Proposed route

The proposed route would start one block east of the Hawthorne Bridge (and the Portland Streetcar CL Line), head east on Hawthorne to SE 50th, south to Division, east two blocks to SE 52nd, then south to Powell, then west to 50th, north to Hawthorne, west to SE 12th, north to Madison, and west to SE 6th; with layover points at 6th and Powell. Eventually, planners intend for the line to reach Lents and the Green Line, but limited funding permits only construction of a first phase out to Powell. A westward extension into downtown Portland is considered unlikely, as draft animals cannot cross the steel grating on the Hawthorne Bridge’s lift span. “To a horse or an ox, the Hawthorne Bridge looks like one big cattle guard”, stated a project engineer.

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A special guidance technology known as RUTS (rapid ungulate tracking system), consisting of carefully-designed channels embedded in the pavement, will be installed along the route and make it difficult for the horses to guide the wagons off course, while not interfering with the operation of other vehicles. In addition, the Portland Water Bureau has announced that bioswales planted with alfalfa will be installed in sidewalk strips along the route, permitting the city to both feed the animals and collect rainwater at the same time.

The vehicles

The service will use specialized, Czech-made low-floor hay wagons. Unlike domestic hay-wagons, which are high-platform vehicles that are difficult for even able-bodied individuals to board, the selected vehicles will be fully compliant with the Americans with Disabilities Act. The vehicles feature side low-platform boarding, bicycle racks, spaces for wheelchairs and other mobility devices, on-board ticketing, and free wi-fi. Also unlike traditional hay-wagons, such as can be found at pumpkin patches and other agricultural festivities in rural areas, the Portland Hayride vehicles will have modern suspensions, in order to permit a smoother ride. Rather than real hay, which is notoriously flammable (and under some conditions, explosive), prone to decomposition when exposed to moisture, and likely to be removed from its bales by riders, the Hayride will use synthetic grasses made out of a special composite polymer mesh for seating. “Those concerned about losing that traditional hayride feel, need not worry”, stated Hales. “While use of synthetic hay may seem disturbing to some, I can reassure the public that it will provide that same uncomfortable, butt-scratching feeling as the real stuff”.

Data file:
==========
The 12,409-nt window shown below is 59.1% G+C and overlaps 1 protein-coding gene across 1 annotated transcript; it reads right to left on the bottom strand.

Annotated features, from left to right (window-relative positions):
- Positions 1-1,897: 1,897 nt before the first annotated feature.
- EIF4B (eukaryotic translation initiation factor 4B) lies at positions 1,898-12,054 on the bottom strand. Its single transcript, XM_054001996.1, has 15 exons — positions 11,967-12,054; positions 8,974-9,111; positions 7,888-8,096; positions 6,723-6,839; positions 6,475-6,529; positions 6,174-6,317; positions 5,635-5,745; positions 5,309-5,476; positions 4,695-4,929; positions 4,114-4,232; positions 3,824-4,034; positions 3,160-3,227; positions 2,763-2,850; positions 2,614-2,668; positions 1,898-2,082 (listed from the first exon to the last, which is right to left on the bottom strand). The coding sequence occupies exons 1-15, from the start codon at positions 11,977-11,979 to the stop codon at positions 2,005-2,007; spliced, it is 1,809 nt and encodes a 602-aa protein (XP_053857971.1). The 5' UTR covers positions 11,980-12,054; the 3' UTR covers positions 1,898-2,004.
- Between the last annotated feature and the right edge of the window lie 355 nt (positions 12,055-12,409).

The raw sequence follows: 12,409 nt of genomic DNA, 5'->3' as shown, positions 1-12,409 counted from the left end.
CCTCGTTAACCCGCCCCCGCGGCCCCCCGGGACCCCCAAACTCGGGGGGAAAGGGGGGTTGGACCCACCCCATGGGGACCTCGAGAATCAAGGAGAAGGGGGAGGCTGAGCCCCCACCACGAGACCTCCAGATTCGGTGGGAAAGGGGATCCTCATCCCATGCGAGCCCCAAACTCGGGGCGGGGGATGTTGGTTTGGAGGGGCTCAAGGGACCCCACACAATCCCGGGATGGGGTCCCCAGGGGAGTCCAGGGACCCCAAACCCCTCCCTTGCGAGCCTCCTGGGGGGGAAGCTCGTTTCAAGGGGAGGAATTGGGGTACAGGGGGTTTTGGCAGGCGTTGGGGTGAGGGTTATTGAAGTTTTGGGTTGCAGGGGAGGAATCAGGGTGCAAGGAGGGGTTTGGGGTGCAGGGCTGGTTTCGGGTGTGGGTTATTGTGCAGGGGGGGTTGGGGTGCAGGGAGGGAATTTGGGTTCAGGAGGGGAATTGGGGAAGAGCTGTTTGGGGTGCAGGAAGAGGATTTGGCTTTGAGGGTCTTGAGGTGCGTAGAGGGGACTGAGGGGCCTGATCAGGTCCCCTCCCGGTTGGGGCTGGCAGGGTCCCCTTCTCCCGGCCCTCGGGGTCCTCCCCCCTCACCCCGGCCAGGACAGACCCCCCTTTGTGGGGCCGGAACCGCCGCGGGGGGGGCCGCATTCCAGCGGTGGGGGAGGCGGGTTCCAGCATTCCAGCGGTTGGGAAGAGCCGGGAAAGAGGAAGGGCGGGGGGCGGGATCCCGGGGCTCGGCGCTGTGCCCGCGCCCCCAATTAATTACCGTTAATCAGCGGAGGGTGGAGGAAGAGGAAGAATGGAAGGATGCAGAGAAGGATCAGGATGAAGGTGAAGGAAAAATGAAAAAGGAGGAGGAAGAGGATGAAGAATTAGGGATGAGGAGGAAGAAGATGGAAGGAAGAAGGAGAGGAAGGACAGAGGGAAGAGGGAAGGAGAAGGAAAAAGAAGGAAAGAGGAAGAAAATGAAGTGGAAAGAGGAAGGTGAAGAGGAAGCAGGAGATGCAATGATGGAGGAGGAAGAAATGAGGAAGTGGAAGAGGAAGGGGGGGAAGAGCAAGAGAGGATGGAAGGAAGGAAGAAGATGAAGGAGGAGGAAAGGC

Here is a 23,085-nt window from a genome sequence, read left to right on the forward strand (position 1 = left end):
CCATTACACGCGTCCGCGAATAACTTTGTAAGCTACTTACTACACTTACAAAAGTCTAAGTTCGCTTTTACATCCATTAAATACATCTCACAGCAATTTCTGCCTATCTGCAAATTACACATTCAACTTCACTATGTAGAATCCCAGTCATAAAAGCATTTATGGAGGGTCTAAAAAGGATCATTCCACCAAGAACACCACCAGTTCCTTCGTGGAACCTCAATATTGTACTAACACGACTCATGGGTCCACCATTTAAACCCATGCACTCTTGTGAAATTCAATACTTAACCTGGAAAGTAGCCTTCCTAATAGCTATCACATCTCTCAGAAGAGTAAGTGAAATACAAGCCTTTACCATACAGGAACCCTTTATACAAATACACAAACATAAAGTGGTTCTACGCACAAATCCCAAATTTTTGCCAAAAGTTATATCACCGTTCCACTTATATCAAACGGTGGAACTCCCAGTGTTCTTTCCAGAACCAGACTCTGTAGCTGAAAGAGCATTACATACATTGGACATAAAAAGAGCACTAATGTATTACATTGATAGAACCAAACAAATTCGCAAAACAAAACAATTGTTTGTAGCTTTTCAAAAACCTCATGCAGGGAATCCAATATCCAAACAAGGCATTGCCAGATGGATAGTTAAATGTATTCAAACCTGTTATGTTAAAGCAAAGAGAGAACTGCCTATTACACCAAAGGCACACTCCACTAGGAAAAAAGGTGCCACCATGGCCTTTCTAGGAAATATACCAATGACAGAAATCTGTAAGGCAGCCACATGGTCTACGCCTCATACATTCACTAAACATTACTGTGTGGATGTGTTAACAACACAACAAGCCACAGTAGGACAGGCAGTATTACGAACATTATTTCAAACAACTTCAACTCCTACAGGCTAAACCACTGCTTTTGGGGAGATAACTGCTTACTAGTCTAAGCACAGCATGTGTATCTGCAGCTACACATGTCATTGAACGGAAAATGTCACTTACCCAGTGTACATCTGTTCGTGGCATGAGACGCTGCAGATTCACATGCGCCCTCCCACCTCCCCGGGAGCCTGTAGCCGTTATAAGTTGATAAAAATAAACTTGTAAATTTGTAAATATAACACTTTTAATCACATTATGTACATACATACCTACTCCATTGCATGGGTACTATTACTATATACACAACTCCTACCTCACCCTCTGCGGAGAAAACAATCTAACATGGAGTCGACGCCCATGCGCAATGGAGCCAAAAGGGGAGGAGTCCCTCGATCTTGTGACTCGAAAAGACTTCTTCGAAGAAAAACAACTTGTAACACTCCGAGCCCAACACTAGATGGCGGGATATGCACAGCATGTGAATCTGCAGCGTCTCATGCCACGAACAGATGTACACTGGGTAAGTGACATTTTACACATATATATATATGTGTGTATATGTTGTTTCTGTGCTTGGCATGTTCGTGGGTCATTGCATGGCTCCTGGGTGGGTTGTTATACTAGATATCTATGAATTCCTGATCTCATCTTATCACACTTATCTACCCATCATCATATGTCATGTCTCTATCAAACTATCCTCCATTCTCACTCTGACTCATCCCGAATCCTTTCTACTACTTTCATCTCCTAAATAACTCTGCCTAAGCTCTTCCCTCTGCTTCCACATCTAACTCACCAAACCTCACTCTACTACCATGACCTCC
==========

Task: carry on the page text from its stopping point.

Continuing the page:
In addition, the vehicles will be optionally configurable with a special cloth canopy, to protect passengers from the elements during inclement weather. The canopy will be capable of being removed on sunny days, giving passengers a unique transit experience.

Power and traction

In order to reduce vehicle emissions and help the region meet environmental goals concerning air quality, draft animals shall be used to pull the Hayride, instead of tractors or other mechanized vehicles. While technical staff had recommended oxen for the Hayride, as cattle are less skittish than horses, and more suited to long-distance hauling, neighborhood focus groups overwhelmingly preferred horses. In addition, many developers adjacent to the line indicated that lenders were reluctant to finance projects that would be served by ox-drawn transit. An anonymous staffer was quoted as saying, “nobody wants to ride to their favorite bistro on a wagon pulled by an [expletive] cow. Oxen simply don’t have that je ne sais quoi that horses do.” But OPAL director Jonathan Ostar disputed this, noting that use of horses instead of cattle was yet another instance of sacrificing the needs of riders, for the benefit of developers. “It wasn’t horses pulling the wagons over the Oregon Trail, it was cattle. Portland needs a strong system of frequent and reliable oxen more than it needs another expensive pony ride. Oxen, and not horsies, are the workhorses of a quality transit system”.

Use of donkeys was discarded for the Hawthorne line, owing to the generally flat topography of the route; but leaders indicated they may be used for a proposed replacement for the frequent bus lines serving Marquam Hill.